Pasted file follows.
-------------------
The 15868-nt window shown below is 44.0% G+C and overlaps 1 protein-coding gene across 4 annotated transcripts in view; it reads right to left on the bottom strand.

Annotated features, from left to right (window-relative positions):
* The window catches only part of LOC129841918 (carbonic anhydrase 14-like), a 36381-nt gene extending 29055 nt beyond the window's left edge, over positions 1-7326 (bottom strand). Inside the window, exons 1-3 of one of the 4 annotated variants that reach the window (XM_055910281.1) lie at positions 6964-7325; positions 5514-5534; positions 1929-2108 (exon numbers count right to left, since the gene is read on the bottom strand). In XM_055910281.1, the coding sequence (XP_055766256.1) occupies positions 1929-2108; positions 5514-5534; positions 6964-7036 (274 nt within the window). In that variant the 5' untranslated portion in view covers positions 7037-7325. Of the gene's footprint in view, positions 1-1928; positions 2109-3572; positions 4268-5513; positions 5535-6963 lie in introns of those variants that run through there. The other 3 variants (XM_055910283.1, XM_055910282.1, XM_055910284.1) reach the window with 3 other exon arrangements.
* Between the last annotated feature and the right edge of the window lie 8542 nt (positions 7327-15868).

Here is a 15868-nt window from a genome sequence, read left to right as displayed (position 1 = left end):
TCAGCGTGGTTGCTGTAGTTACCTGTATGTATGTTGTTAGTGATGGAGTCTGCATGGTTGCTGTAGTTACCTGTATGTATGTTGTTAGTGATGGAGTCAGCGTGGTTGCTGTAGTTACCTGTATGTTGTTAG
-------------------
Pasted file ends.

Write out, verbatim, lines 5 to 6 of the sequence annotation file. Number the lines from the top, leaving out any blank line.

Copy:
Here is a 15868-nt window from a genome sequence, read left to right as displayed (position 1 = left end):
TCAGCGTGGTTGCTGTAGTTACCTGTATGTATGTTGTTAGTGATGGAGTCTGCATGGTTGCTGTAGTTACCTGTATGTATGTTGTTAGTGATGGAGTCAGCGTGGTTGCTGTAGTTACCTGTATGTTGTTAG